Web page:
I see my friend doing exam. He never look for answers when he doing his exam (rarely cheat on exam) and until the 3rd exam he looks for the answers on his notebook during his exam then he started to do it frequently (not every time when he doing an exam) What should I say? Should I say "Jamie started to cheat on exam frequent?" Or "Jamie cheat on exam quite frequent" those sentence looks weird for me. Any ideas?


2 Answers 2


The idiom on the increase may meet your English need. TFD

increasing, or growing steadily or rapidly.

As in:

"Jamie's cheating on exams was on the increase"


One thing to notice is that "frequent" in your sentence is modifying "cheat" which is a verb, so you should use an adverb (frequently) instead instead of an adjective (frequent).

Jamie cheated on his exams quite frequently.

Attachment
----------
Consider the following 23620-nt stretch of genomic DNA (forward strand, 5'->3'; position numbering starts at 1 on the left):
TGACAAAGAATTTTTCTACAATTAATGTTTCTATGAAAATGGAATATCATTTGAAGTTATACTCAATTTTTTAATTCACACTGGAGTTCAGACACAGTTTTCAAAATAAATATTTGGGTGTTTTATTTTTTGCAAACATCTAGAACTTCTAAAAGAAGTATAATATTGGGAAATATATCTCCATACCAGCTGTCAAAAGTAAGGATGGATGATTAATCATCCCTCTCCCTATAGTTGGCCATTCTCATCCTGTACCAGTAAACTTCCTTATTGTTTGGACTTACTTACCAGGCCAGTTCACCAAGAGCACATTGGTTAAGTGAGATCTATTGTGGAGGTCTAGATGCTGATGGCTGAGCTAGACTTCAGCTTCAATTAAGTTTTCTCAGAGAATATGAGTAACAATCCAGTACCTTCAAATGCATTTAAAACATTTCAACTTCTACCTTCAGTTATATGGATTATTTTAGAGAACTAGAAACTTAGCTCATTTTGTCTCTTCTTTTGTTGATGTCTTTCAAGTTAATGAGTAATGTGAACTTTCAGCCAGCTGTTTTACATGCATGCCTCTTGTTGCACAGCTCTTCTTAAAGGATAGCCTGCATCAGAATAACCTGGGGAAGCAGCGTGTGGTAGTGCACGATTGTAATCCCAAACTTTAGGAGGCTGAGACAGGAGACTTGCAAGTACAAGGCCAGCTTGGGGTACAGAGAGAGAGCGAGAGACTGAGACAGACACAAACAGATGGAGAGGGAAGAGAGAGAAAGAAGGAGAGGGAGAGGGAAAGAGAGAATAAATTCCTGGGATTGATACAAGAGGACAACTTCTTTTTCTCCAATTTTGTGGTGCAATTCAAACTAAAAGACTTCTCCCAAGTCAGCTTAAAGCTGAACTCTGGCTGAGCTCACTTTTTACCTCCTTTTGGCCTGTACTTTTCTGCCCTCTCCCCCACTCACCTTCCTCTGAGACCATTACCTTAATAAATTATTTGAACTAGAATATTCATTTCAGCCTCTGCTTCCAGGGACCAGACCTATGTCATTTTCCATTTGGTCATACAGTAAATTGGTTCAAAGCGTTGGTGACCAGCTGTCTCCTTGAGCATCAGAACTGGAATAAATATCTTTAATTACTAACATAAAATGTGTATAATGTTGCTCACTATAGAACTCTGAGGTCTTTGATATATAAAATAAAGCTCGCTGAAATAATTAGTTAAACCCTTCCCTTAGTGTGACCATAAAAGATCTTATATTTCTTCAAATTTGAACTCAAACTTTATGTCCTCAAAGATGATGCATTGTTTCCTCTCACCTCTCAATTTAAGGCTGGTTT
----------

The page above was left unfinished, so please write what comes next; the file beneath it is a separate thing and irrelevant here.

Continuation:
If you wanted to use "frequent" you would need need to change "cheat" to "cheating".

Jamie's cheating was quite frequent.

That just means that it happened often. If you want to say the number of times that Jamie cheated was increasing, you would use "more frequent(ly)":

  1. Jamie was cheating on his exams more frequently.
  2. Jamie has started to cheat on his exams more frequently.
  3. Jamie's cheating has become more frequent.

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